Fall has made its arrival and leaves are changing color and swirling around creating that wonderful crunch and smell of the autumnal season. All those leaves can easily be turned into art projects that kids will enjoy – even the wee tots! The best thing about fall leaf projects is that they are never-ending. There are always more leaves to use!
Before starting your fall leaf project, head outdoors with your child along with a basket or bag to collect some fallen leaves. This is a great opportunity to tie learning into the activity, so start a conversation about the changing season, what colors your child sees in the leaves, how the leaves crunch when stepped on, the scent the leaves emit, or how much a leaf weighs. There are tons of things to talk about! It’s also a chance to connect with your child and share a special moment together!
After you’ve collected some colorful fall leaves, return to your worktable and look at the leaves with your child. Get out a sheet of white 8 by 12-inch construction paper (or a sheet of mat board or piece of tag board) and your trusty set of watercolor paints.
Now, take a look at the colors that your child finds within the leaves. Discuss how most leaves turn shades of yellow, orange, and red during fall. These are the warm colors – a set of colors usually associated with fall, fire, energy, and boldness. Help your child find orange, yellow, and red in his set of watercolors.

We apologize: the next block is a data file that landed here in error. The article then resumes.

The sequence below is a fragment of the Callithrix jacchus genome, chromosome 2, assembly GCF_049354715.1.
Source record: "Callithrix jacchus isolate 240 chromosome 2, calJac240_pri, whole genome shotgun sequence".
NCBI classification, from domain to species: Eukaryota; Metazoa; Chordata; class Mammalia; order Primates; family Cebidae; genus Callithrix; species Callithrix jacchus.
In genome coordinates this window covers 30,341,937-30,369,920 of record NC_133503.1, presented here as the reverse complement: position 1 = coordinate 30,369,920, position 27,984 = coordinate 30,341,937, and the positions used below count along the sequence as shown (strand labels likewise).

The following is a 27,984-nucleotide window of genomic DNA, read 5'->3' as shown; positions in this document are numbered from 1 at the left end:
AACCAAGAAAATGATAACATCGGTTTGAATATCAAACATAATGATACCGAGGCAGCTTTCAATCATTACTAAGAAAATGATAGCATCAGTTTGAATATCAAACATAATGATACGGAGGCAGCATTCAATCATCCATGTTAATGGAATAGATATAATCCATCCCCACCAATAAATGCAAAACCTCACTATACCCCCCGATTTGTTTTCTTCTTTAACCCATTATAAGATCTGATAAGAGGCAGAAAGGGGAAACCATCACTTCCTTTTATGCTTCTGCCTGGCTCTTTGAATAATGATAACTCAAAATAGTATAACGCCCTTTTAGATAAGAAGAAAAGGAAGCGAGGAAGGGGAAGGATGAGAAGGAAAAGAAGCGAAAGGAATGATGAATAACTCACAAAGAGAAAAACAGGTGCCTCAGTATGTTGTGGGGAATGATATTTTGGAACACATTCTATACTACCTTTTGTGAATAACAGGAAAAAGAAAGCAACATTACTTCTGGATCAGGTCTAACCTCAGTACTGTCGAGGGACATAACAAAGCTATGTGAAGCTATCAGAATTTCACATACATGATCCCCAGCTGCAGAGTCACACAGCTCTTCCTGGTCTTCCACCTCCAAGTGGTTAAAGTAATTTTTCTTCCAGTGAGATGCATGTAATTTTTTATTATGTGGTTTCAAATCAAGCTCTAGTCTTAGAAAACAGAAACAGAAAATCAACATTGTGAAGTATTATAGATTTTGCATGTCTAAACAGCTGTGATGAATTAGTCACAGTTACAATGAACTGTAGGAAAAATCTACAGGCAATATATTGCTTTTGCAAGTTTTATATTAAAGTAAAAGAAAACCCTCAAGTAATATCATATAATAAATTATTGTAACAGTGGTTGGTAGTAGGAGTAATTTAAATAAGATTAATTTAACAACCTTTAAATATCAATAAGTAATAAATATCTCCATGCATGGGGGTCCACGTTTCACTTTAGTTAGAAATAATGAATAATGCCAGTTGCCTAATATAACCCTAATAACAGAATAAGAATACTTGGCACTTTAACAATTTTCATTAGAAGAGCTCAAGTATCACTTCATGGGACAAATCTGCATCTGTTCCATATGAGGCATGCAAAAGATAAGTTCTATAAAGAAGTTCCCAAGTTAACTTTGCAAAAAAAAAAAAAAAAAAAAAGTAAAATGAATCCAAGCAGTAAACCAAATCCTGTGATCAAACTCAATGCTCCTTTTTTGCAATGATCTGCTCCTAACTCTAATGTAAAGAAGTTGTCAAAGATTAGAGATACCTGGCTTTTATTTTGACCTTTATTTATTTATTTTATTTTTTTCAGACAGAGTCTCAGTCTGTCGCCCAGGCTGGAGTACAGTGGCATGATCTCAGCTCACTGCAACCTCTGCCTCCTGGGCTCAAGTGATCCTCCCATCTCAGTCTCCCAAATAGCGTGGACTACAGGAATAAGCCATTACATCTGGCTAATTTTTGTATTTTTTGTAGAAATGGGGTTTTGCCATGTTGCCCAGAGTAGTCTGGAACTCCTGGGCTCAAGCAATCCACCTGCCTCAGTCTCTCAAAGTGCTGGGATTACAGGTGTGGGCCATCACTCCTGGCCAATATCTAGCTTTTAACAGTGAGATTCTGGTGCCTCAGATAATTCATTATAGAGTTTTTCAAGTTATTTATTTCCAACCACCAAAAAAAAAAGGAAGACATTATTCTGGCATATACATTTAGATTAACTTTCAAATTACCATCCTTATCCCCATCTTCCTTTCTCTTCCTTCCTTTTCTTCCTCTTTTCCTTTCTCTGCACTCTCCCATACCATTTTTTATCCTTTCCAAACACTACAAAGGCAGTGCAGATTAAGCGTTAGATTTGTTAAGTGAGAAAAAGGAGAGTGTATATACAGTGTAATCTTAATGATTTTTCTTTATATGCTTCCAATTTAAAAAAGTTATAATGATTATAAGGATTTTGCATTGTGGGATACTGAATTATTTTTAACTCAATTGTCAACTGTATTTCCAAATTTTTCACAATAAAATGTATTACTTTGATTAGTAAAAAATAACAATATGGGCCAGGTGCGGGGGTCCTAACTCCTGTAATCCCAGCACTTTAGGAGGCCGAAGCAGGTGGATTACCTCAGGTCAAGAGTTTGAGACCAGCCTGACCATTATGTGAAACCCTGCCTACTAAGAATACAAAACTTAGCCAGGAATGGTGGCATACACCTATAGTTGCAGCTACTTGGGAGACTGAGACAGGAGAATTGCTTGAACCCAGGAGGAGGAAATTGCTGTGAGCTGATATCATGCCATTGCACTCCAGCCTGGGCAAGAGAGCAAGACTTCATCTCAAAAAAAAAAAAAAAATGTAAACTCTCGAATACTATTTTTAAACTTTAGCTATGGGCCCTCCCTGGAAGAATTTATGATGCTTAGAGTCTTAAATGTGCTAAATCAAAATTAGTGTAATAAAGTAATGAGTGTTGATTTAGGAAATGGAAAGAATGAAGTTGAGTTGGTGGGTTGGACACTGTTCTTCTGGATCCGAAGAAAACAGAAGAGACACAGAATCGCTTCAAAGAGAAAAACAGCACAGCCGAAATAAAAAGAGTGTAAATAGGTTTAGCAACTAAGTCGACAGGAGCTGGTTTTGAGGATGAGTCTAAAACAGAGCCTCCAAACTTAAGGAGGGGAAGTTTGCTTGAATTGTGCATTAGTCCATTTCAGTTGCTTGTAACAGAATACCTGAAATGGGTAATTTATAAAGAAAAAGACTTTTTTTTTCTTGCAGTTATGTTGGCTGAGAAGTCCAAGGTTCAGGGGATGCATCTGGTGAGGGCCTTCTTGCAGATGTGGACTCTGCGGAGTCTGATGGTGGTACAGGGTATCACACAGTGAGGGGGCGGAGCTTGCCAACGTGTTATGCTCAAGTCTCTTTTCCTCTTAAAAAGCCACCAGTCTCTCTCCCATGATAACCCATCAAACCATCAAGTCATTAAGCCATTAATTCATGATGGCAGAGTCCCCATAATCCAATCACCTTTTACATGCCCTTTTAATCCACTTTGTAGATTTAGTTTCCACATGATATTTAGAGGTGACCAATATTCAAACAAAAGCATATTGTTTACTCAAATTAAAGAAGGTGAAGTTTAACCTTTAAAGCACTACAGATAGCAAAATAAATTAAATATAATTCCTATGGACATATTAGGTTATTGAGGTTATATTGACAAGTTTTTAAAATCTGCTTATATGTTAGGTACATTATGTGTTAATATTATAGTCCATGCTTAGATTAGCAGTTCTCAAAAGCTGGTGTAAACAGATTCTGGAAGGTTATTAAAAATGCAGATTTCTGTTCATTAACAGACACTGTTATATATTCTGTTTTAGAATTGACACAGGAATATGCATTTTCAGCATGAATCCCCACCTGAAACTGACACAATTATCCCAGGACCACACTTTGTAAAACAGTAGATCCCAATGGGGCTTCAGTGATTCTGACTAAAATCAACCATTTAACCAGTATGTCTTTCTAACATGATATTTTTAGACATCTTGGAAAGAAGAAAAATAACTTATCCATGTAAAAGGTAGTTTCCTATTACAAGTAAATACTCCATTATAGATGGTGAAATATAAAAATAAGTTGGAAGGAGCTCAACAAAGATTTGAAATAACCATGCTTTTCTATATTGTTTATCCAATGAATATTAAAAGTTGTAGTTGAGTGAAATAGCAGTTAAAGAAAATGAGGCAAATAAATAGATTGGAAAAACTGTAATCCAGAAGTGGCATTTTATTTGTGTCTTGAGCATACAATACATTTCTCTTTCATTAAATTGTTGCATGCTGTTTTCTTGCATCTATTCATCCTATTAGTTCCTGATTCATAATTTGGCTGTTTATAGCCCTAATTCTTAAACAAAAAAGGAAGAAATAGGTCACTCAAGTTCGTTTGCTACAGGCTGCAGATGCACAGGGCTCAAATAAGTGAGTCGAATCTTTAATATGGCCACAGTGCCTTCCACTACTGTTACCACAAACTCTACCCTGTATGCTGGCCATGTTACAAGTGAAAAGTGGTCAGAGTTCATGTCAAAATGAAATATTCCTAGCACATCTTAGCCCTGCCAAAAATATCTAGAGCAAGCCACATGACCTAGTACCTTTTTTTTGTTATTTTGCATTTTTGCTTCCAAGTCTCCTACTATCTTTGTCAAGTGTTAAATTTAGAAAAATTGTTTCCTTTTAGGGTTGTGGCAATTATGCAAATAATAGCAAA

To create the background for the fall leaf project, your child will create a wash on his white sheet of paper. This means he’s going to cover it with lots and lots of water! Give him a big brush and a small container filled with water to slather all over. Once he’s finished, he can paint his wet paper with the red, yellow, and orange watercolors. The wet paper will allow the colors to seep together, creating a colorful, fall-like backdrop.
While the paper is drying, he can decide which leaf he would like to use for his finished project.
Place a piece of scrap paper on the worktable and invite your child to paint over the leaf using black or brown watercolor paint. Once the leaf is completely covered, he can place, press, and then lift the leaf on the watercolor backdrop, leaving a leaf print!
Once the leaf print has dried, your child can punch holes at the top of his paper and thread with a length of string or ribbon. After tying the ends, his finished fall leaf project can be hung in the house to enjoy! And, he can make many, many more! They make great fall gifts!